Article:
Climate Change, Risk and Grain Production in China
AbstractThis paper employs the production function-based method proposed by Just and Pope (1978, 1979) to explicitly analyze production risk in the context of Chinese grain farming and climate change, and test for potential endogeneity of climate factors in Chinese grain production. Our results indicate that grain production in south China might, at least in the short run, could be a net beneficiary of global warming. In particular, we find that a 1 °C increase in annual average temperature in South China could entail an increase of grain output by 3.79 million tons or an economic benefit of around USD 798 million due to the increasing mean output. However the impact of global warming in north China is negative, small and insignificant. In addition, Hausman tests reveal no endogeneity of climate variables in Chinese grain production.
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Bibliographic InfoPaper provided by Courant Research Centre PEG in its series Courant Research Centre: Poverty, Equity and Growth - Discussion Papers with number 68.
Date of creation: 08 Feb 2011
Date of revision:
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Agriculture; grain production; climate change; production risk; China;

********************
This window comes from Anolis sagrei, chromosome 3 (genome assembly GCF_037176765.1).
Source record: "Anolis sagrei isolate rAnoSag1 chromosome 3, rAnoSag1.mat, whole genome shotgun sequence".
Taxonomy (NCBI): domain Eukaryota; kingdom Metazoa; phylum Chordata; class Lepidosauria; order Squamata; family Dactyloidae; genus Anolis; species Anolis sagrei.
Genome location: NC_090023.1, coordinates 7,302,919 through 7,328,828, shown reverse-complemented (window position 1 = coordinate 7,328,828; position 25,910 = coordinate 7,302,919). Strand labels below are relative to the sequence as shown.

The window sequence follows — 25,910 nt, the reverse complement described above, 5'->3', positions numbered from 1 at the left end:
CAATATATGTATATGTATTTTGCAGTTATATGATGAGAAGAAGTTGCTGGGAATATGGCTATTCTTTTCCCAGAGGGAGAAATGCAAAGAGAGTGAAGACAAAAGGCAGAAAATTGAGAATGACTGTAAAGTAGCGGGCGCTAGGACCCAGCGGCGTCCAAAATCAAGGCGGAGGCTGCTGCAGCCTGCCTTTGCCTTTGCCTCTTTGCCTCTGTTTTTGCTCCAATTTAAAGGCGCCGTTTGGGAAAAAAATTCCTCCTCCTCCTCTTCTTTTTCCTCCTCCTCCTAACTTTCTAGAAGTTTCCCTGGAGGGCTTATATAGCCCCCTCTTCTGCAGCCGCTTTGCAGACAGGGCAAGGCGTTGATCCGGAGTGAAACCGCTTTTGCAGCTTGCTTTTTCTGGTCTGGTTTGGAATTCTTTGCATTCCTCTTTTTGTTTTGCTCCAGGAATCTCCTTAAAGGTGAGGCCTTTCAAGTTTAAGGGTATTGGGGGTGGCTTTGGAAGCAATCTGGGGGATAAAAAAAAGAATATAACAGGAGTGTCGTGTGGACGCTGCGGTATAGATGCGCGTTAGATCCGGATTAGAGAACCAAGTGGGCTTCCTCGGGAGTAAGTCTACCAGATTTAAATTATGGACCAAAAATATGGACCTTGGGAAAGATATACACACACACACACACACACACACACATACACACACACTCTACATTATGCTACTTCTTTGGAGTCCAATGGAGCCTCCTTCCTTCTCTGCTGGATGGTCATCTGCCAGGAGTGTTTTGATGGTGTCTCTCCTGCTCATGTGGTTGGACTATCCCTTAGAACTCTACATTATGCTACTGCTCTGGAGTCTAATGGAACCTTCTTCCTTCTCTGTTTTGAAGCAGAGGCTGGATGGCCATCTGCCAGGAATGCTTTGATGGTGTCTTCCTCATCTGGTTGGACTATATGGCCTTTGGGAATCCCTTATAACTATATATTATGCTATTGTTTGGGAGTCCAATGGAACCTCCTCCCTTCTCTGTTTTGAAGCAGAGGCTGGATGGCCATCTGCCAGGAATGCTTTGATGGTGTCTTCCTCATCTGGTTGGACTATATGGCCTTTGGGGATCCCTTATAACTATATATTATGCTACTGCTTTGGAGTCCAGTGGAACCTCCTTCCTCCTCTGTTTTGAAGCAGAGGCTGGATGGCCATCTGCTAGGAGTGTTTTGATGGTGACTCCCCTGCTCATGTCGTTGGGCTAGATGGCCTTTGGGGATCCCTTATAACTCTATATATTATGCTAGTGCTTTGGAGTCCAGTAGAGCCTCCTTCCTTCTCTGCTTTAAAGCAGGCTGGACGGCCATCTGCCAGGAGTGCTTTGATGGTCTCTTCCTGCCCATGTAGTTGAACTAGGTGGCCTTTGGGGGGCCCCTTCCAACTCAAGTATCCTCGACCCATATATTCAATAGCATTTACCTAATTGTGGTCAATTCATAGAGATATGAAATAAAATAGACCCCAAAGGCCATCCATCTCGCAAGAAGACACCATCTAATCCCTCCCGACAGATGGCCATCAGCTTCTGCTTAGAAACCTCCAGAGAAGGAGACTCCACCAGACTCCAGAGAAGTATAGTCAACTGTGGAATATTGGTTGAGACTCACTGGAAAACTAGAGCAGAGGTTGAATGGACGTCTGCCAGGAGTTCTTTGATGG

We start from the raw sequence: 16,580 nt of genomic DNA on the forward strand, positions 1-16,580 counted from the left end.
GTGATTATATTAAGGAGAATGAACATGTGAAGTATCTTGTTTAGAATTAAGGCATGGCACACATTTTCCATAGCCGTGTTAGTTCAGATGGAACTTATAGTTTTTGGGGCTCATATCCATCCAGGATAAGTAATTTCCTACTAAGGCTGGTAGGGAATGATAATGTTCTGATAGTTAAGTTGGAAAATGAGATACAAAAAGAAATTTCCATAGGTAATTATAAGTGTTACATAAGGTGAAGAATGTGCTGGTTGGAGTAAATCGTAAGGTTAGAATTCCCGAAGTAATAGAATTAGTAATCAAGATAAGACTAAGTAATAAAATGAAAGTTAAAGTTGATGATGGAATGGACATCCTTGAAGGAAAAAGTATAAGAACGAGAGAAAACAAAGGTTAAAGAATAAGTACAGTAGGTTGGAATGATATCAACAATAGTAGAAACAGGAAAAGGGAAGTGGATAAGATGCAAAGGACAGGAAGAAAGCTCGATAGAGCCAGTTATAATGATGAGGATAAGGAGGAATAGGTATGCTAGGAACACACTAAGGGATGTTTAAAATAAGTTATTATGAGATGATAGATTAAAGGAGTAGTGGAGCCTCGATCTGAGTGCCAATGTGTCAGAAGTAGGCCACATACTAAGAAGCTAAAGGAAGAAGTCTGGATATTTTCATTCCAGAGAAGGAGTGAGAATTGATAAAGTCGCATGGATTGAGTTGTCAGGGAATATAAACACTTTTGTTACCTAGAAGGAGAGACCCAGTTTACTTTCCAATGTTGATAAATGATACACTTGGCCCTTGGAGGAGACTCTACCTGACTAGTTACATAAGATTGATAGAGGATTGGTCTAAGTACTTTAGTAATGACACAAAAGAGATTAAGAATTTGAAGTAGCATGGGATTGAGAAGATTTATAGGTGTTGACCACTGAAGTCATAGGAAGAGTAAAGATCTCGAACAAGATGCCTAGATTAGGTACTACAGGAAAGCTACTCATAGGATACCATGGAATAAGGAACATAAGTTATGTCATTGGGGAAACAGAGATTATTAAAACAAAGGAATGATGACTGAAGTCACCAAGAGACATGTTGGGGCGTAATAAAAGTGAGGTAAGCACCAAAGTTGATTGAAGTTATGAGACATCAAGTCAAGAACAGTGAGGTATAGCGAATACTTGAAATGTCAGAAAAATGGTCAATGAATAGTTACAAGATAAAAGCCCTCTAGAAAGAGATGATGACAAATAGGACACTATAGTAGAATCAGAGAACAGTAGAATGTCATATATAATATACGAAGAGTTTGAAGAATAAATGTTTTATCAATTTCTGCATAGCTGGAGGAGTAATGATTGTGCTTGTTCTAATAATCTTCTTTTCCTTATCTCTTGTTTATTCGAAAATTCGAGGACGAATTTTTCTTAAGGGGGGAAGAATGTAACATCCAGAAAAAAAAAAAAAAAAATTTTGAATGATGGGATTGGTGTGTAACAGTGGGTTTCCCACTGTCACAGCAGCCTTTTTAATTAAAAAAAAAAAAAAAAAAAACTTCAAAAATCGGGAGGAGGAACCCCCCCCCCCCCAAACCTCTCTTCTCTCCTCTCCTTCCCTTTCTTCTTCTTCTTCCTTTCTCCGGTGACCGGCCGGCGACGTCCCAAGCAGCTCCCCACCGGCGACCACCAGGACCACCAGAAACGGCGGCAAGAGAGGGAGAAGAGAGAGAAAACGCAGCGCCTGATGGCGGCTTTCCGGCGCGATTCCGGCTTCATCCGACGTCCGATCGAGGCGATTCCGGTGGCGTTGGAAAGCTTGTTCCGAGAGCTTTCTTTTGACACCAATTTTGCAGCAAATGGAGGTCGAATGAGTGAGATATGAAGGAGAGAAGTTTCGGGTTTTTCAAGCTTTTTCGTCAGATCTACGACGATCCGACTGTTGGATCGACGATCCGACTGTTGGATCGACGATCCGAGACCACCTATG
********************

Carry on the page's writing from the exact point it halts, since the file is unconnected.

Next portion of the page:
Other versions of this item:
- Holst, Rainer & Yu, Xiaohua & Grun, Carola, 2010. "Climate Change, Risk and Grain Production in China," 2010 Annual Meeting, July 25-27, 2010, Denver, Colorado 61177, Agricultural and Applied Economics Association.
- Q1 - Agricultural and Natural Resource Economics; Environmental and Ecological Economics - - Agriculture
- Q54 - Agricultural and Natural Resource Economics; Environmental and Ecological Economics - - Environmental Economics - - - Climate; Natural Disasters
This paper has been announced in the following NEP Reports:
- NEP-AGR-2011-02-19 (Agricultural Economics)
- NEP-ALL-2011-02-19 (All new papers)
- NEP-CIS-2011-02-19 (Confederation of Independent States)
- NEP-ENE-2011-02-19 (Energy Economics)
- NEP-ENV-2011-02-19 (Environmental Economics)
- NEP-TRA-2011-02-19 (Transition Economics)
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- von Braun, Joachim, 2007. "The world food situation: New driving forces and required actions," Food policy reports 18, International Food Policy Research Institute (IFPRI).
- repec:reg:rpubli:291 is not listed on IDEAS
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